“That the motion-picture industry could use something to combat television’s capture of more and more of the theater audience is undeniable. Stereo movies might well induce people to return to their former favorite amusement. But the return is likely to come about in mass [sic] only if the film theater gives them something they can’t get on a 17-inch TV tube, namely the ultimate in photographic realism, the stereoscopic movie in full color, with all dramatic possibilities that are only waiting to be appreciated.” 
The format did experience some initial success,  but by the time Hondo, Dial M for Murder (both shot by Robert Burks, ASC) and Kiss Me Kate (shot by Charles Rosher, ASC) — which showed remarkably expressive and inventive uses of space — were released in late 1953 and early 1954, most exhibitors had soured on the expense and hassle of 3D.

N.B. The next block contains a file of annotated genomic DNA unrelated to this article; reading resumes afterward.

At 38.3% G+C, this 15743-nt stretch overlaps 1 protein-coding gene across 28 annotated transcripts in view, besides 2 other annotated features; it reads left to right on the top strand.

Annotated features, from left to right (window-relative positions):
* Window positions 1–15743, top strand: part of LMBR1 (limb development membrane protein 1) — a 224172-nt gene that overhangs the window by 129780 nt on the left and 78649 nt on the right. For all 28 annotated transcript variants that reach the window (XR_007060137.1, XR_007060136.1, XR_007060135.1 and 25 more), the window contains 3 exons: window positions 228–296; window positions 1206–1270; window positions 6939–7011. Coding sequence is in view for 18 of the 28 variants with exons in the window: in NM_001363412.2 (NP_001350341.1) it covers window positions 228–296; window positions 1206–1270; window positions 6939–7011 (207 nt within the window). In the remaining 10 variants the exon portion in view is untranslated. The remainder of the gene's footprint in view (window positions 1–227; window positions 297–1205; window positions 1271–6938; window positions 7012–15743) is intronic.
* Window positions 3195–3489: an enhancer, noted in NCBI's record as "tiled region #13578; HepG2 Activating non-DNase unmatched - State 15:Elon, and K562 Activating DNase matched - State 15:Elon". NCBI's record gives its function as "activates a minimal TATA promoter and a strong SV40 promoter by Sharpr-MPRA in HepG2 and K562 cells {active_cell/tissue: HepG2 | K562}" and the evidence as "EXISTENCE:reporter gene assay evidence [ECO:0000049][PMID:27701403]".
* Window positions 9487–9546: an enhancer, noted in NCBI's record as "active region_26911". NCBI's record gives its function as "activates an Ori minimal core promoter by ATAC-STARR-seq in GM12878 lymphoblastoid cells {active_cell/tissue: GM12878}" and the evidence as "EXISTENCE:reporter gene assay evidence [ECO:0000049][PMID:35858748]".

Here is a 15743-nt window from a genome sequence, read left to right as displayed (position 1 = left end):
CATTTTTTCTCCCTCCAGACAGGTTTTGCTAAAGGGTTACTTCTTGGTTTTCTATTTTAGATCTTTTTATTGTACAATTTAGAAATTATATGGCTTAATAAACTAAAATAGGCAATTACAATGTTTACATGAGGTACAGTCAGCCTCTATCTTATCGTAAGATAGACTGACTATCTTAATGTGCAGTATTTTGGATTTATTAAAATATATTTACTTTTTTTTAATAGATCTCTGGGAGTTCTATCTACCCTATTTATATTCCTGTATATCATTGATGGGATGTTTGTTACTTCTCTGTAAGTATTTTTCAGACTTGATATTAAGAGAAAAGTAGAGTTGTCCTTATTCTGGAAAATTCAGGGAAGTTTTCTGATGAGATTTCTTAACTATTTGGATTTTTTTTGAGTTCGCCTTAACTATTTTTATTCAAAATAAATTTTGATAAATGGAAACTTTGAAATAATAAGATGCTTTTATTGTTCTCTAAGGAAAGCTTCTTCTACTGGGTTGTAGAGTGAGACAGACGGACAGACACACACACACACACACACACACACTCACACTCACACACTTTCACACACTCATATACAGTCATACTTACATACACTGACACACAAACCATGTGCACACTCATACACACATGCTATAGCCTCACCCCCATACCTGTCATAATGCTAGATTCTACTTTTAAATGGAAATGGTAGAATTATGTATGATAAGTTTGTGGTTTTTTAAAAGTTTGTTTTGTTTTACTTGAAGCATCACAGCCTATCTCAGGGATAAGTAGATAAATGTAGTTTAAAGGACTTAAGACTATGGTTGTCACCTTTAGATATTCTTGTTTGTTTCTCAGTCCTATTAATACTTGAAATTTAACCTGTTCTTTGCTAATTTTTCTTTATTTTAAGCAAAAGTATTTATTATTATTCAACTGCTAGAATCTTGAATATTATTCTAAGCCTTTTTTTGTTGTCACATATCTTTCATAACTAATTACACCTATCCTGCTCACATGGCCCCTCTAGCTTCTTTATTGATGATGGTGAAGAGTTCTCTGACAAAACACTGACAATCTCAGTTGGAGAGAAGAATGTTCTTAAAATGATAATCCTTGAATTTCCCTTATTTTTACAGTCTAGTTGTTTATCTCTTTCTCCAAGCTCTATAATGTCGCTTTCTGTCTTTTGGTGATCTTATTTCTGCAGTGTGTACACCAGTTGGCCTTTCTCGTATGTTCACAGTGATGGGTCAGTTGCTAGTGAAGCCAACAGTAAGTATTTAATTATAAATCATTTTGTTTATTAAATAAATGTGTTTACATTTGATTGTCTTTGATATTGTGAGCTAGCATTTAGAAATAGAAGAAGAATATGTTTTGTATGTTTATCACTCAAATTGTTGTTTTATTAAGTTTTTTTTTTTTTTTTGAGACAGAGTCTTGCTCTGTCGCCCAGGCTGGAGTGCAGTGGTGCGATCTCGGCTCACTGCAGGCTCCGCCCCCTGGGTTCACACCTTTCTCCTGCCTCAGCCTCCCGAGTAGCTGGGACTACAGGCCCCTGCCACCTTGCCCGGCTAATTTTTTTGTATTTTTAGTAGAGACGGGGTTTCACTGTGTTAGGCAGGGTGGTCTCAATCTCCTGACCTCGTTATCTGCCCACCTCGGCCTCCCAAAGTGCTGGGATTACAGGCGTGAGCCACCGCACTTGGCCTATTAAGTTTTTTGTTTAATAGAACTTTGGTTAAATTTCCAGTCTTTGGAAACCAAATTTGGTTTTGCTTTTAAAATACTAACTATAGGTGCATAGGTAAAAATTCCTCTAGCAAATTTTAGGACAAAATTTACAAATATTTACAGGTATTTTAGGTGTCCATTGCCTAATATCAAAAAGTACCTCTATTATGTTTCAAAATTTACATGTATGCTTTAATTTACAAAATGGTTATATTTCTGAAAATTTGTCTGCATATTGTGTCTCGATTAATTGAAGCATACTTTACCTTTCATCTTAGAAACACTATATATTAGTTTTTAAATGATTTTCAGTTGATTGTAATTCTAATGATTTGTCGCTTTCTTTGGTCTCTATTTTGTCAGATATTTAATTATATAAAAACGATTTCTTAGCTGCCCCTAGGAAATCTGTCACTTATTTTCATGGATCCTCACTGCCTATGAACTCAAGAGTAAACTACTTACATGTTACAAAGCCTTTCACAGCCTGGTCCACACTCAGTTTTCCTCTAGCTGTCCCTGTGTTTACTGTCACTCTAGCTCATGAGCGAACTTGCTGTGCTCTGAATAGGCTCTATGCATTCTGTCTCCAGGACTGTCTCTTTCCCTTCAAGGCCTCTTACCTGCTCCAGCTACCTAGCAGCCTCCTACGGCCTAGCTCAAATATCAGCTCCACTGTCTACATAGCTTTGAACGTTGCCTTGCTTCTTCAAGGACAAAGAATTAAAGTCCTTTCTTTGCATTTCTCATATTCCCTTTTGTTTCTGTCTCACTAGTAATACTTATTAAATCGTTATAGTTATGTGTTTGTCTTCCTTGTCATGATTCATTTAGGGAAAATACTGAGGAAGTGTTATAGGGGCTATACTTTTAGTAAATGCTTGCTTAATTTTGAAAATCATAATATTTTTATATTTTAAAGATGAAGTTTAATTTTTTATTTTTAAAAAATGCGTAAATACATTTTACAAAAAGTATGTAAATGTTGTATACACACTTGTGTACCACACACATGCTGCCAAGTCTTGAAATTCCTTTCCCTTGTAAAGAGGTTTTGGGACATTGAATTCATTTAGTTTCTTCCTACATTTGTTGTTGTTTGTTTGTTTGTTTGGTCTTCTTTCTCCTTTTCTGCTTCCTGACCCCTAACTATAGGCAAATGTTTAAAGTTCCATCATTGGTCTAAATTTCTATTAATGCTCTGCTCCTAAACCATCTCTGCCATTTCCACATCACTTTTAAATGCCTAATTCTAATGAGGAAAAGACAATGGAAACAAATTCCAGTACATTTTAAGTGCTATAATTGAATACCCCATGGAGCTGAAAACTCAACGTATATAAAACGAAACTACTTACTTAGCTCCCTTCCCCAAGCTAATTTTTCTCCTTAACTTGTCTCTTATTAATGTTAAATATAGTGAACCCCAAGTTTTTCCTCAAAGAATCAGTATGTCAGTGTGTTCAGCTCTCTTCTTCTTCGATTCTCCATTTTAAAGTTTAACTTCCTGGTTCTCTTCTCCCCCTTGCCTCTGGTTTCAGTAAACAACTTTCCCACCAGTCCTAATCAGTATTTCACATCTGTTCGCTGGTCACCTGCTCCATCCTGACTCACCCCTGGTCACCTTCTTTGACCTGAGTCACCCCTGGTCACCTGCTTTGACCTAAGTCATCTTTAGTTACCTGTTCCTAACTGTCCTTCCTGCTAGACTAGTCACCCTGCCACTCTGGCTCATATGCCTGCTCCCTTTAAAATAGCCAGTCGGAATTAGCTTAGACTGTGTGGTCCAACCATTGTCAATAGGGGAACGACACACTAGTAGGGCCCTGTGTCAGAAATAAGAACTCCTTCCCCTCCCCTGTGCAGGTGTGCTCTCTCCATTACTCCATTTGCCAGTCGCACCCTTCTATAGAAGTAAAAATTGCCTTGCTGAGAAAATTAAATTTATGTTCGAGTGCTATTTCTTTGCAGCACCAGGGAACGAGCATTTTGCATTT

A more lasting technological change came in the form of widescreen formats. By 1955, AC could report six “well-established methods” for achieving widescreen imagery. The first to debut was filmmaker/inventor Fred Waller’s three-camera panoramic system, Cinerama, which opened in New York in late 1952 and became a long-running success. It was the “outgrowth of the famous wartime Waller Gunnery Trainer, which utilized a five-lens camera of unique design and five projectors to show airplanes realistically on a large curved screen.” 
Because Cinerama required three tandem cameras, three tandem projectors and an enormous curved screen, it ultimately proved too unwieldy and expensive for widespread use. Nonetheless, its popularity — and indeed, that of 3D exhibition — indicated that the public would turn out for a more spectacular theatrical experience.